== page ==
The fabled capital of the Byzantine and Ottoman empires is a glittering, glorious muddle of influences and impulses
Author Jacqueline Detwiler Photography Jan McGready
REPRESENTATIVE, FABRICANTES METALES DUROS
“I like to meet up with friends in Nişantaşi to drink and eat at trendy restaurants like Juno. It’s a posh area with a lot of stores, so it’s also good for shopping—or, more often, window shopping.”
ARTIST AND TEACHER, CAFERAğA MEDRESESI
“There is a great place called Sirevi where I like to go and sing karaoke when I’m done working. Everyone is really nice there, whether you can sing or not.”
CHEF, LOKANTA MAYA
“I often go to Tahtakale near the Spice Bazaar and the Grand Bazaar to search for different kinds of kitchen items and get lost in the small streets. There are so many little things to buy that you can cook with.”
An award-winning author displays the items that inspired his work
Istanbul native and Nobel Prize-winning author Orhan Pamuk developed a strange habit while writing his 2008 novel, The Museum of Innocence. Having both bought a 19th-century house in the Çukur-cuma district and used it as a setting for his story about a wealthy man, Kemal, who worships his lover, Füsun, by obsessively collecting the mundane objects that touch her life, Pamuk actually began collecting the objects he wrote about.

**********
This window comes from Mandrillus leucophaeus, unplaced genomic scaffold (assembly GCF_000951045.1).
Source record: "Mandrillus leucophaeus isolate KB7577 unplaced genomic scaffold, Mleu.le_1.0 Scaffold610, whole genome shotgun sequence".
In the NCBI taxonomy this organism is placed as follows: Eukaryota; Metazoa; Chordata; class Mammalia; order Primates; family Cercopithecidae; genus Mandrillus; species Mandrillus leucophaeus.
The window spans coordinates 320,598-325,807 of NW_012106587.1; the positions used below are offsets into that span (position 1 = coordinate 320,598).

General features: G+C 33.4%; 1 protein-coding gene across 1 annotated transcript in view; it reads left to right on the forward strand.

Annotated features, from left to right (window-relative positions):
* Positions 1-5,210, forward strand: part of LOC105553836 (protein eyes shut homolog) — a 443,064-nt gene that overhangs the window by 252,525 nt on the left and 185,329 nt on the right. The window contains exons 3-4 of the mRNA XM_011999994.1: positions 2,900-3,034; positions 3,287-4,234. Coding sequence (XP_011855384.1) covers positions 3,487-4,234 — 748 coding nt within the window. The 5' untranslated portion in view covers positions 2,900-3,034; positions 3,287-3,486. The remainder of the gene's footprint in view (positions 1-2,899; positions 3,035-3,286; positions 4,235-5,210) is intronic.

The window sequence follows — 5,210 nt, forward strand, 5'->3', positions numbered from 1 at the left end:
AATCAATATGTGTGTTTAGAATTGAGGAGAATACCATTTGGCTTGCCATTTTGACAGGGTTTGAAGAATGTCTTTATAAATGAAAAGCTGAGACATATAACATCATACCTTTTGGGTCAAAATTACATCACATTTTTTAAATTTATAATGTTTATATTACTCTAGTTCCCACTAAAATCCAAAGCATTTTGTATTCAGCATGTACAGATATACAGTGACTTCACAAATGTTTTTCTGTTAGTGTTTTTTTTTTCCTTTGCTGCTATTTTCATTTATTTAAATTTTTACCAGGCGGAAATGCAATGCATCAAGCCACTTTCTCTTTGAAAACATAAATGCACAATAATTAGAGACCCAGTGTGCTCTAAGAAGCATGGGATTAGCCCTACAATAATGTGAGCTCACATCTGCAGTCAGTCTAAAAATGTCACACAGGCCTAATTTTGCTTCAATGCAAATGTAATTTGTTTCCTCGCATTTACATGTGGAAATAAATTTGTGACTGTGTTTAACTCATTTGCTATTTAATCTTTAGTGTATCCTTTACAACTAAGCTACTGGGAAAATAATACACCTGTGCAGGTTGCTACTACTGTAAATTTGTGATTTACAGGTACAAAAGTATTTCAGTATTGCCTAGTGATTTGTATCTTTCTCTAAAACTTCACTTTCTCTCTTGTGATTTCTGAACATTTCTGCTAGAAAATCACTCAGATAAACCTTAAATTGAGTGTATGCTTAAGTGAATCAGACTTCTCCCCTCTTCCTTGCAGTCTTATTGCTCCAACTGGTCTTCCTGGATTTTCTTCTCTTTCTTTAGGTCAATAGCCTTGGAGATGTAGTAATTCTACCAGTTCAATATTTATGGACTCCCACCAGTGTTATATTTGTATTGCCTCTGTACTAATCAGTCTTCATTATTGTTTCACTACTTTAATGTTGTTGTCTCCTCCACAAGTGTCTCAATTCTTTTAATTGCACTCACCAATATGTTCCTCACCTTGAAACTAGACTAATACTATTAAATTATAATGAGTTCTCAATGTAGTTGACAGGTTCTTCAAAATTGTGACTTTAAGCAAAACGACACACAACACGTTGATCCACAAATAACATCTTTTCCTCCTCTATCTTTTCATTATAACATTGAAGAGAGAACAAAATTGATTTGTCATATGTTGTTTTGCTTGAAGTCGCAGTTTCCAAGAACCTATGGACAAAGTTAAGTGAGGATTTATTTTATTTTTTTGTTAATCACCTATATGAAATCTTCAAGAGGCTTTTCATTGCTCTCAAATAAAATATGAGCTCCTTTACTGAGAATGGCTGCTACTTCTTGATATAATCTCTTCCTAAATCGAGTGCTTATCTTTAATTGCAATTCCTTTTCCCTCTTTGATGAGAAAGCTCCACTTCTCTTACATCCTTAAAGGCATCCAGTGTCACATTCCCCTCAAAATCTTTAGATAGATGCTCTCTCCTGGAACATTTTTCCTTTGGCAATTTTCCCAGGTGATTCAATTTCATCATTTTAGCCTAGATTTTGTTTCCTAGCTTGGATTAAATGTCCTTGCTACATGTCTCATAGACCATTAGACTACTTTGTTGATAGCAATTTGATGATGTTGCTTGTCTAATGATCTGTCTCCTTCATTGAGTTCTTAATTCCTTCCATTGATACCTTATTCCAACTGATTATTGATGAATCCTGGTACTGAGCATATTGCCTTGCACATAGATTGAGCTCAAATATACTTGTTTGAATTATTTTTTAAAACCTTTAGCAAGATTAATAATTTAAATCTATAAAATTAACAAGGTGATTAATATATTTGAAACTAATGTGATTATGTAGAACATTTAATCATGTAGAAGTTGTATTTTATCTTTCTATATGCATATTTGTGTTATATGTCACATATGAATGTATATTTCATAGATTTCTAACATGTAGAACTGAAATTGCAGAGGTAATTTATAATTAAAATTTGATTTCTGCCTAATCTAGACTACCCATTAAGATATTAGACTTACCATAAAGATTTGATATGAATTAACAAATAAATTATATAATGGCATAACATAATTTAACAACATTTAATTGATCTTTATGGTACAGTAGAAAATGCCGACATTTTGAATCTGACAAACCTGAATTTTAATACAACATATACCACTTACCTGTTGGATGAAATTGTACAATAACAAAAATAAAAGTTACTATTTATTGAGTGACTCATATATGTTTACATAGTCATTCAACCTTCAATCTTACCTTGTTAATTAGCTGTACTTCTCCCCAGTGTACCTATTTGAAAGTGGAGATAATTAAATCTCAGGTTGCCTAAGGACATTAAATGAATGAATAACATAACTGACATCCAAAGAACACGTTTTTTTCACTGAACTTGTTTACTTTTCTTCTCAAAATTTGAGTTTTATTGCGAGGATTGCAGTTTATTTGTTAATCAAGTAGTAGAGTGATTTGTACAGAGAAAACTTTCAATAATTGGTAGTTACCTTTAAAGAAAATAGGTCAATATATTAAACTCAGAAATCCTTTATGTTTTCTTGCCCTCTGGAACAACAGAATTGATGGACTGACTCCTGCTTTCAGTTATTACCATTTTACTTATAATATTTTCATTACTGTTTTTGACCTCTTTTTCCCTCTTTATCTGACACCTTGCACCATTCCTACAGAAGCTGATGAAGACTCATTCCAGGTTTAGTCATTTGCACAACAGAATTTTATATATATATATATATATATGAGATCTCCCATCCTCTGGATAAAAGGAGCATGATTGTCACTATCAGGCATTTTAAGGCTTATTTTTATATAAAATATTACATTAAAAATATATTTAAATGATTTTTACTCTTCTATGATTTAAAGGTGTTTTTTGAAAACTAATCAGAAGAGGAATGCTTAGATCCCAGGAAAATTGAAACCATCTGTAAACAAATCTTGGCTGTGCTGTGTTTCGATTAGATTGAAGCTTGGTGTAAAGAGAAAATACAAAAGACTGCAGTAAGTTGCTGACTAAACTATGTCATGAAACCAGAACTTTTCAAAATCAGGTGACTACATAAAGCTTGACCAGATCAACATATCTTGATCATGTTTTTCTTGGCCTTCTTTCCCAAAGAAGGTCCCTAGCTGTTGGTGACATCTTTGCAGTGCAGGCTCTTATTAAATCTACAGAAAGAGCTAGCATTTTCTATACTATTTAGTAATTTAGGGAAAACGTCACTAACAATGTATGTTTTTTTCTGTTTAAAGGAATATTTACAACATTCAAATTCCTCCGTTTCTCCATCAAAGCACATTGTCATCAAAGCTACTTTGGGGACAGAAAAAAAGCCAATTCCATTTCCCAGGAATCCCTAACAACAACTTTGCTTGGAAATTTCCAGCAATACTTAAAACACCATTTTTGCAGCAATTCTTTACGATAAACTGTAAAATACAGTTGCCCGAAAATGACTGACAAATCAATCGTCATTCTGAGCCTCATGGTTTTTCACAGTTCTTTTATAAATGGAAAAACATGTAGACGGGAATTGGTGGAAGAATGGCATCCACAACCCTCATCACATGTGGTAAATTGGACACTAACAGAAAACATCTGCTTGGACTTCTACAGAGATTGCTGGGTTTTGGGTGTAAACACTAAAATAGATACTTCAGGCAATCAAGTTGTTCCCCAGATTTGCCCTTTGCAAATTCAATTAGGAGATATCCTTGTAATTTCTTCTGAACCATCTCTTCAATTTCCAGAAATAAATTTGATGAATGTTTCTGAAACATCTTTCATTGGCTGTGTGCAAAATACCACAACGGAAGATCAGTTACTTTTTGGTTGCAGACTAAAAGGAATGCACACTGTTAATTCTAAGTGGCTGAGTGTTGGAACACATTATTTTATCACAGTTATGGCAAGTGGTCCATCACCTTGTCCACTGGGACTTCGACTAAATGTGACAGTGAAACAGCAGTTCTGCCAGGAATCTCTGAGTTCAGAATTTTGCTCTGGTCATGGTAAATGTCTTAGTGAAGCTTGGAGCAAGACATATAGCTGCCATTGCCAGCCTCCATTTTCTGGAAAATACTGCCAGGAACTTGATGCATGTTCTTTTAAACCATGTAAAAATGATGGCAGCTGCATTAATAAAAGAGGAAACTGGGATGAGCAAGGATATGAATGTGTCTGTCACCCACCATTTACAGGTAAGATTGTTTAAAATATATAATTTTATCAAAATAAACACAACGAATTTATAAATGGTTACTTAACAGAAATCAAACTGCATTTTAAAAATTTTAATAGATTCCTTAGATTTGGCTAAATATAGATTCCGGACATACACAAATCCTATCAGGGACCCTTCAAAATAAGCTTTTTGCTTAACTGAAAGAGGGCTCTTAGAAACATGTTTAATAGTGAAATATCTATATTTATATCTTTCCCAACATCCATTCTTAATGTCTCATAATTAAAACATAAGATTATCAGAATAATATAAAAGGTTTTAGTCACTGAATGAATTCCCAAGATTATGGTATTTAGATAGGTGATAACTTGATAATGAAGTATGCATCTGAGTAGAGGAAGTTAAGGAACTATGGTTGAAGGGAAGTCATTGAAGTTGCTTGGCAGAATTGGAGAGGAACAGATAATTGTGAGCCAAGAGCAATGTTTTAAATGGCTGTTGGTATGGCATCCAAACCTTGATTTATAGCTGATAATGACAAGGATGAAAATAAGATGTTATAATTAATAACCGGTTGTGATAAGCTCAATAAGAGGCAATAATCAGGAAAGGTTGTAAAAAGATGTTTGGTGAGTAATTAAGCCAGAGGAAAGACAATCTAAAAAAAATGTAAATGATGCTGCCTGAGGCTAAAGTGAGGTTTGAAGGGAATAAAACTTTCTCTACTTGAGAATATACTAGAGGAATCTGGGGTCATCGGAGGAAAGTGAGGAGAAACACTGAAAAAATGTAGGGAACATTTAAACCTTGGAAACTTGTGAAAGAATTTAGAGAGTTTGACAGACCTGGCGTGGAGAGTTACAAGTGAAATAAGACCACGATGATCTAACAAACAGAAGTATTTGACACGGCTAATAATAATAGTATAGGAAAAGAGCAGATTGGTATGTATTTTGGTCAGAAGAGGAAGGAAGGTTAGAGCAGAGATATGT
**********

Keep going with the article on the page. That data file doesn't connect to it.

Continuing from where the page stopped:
In April of this year, Pamuk used those artifacts to open the Museum of Innocence—a hushed, ghostly affair, punctuated only by muted gasps from book-loving visitors viewing cases of knickknacks—in that same Çukurcuma row house. For Pamuk fans, visiting the three-story museum is making a pilgrimage of sorts to contemplate items, like Füsun’s 4,213 discarded cigarette butts, the same way Kemal does. “Attachment to things, piling them together … is common to human hearts, in every geography,” Pamuk has said. “And I really like small, neglected museums.”
Prices rise steeply just outside Istanbul’s iconic market
While haggling in the Grand Bazaar can be a dizzying affair, it’s nothing compared with the high-stakes game in play just beyond the Nuruosmaniye Gate, one of its busiest entrances.
Less than a minute’s walk from the bazaar, on the relatively quiet, tree-lined Nuruos-maniye Caddesi, you’ll find shops that deal almost exclusively in goods bought by the kinds of travelers who have their own customs agent on retainer.
Take Sevan Biçakçi, a jewelry boutique favored by everyone from Catherine Zeta-Jones to Lady Gaga.
It showcases rings in which scenes are cut and painted in bas-relief inside massive precious stones (typical price tag: $10,000-$20,000) and mesh bracelets held together with tiny dagger-shaped clasps. Nearby, you’ll find Sofa Art and Antiques, whose carefully curated collection includes gold-leaf Islamic calligraphy, Russian Orthodox icons and mosaic-patterned ceramics.
Finally, there’s Orient Handmade Carpets, which employs weavers who work so single-mindedly that some of them finish only 30 to 40 pieces in their entire career. As you might be able to afford just one or two of their creations in your entire career, you would do well to bargain wisely.
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